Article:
- Associated Press - Sunday, September 17, 2017

LINCOLN, Neb. (AP) - An assistant professor is working on creating a new regional and community forestry degree program at the University of Nebraska-Lincoln.

Eric North tells The Lincoln Journal Star that he’s trying to coin the term ‘Treehuskers’ for the students who participate because UNL students are known as Cornhuskers. North is working in a position funded through the U.S. Forest Service and the School of Natural Resources.

North said faculty are busy designing courses and curriculum to create the degree program. It’ll train everyone from urban arborists to conservationists to scale trees safely and efficiently.

The program will give students hands-on experiences, such as learn planting, pruning and diagnosing tree problems on an East Campus grove that will double as a learning lab and recruiting tool.

“If we could just name the major, it would be ‘People in trees,’” North said. “That’s really what urban forestry and horticulture is about, the human-tree interaction and teaching people how to work with both.”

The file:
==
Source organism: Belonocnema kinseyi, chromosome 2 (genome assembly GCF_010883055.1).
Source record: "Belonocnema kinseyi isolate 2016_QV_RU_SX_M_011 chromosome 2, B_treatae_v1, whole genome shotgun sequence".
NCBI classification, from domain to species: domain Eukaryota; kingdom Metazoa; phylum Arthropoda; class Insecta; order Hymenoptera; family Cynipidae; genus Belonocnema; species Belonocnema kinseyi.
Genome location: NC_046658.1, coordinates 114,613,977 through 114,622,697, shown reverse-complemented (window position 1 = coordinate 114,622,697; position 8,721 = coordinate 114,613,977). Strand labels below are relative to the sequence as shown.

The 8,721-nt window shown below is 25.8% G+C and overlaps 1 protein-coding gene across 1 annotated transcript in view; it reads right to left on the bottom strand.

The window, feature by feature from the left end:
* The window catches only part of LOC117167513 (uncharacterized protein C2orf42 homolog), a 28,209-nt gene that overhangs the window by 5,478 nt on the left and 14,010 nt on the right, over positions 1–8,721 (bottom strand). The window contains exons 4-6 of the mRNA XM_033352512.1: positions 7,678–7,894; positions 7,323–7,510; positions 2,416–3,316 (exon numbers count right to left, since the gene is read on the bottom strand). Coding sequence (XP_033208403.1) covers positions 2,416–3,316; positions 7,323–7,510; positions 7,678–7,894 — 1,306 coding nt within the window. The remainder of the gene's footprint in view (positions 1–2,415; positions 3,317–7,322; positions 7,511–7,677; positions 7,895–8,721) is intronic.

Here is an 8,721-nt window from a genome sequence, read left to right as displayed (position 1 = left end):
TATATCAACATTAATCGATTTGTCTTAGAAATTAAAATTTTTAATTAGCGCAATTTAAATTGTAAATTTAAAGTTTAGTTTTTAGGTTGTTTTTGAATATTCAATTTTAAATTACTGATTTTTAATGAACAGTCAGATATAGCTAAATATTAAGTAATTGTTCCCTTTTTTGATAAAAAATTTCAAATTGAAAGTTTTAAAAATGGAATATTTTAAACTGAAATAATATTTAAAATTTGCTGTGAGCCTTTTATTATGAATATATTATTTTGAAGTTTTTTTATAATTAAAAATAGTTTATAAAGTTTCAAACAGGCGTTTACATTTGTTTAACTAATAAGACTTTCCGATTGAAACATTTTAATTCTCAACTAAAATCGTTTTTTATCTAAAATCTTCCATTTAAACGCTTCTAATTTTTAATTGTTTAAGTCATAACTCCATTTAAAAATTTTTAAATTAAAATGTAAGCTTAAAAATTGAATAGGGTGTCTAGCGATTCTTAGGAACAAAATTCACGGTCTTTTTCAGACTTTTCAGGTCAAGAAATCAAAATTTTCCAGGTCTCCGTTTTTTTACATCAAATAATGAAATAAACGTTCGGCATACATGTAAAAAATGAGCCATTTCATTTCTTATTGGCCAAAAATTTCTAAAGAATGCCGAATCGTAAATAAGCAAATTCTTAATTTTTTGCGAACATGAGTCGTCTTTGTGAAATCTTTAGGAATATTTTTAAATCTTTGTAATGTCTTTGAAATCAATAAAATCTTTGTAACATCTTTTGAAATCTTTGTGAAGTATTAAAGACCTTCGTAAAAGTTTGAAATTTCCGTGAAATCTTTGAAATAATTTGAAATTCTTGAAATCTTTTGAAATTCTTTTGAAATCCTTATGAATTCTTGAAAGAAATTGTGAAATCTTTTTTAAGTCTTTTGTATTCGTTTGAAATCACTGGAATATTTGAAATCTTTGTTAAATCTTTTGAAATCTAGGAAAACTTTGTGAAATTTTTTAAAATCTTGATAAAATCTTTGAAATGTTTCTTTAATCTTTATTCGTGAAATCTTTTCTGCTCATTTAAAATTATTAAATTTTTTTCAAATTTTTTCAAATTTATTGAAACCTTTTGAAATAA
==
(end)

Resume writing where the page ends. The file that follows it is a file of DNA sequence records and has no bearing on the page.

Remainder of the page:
Students, most of them fishery and wildlife majors, were recently introduced to the possibilities of the new program, as well as to the careers available for those who master the ropes. Student Ally Beard tried her hand at scaling a tree.

“You have to coordinate your arms and feet to pull your body up,” Beard said. “It’s not a natural way of climbing.”

North said Nebraska will need trained arborists as the emerald ash borer continues to spread across the state. Lincoln and Omaha also seek experienced arborists or consultants to help manage the hundreds of thousands of trees the cities maintained.

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Information from: Lincoln Journal Star, https://www.journalstar.com


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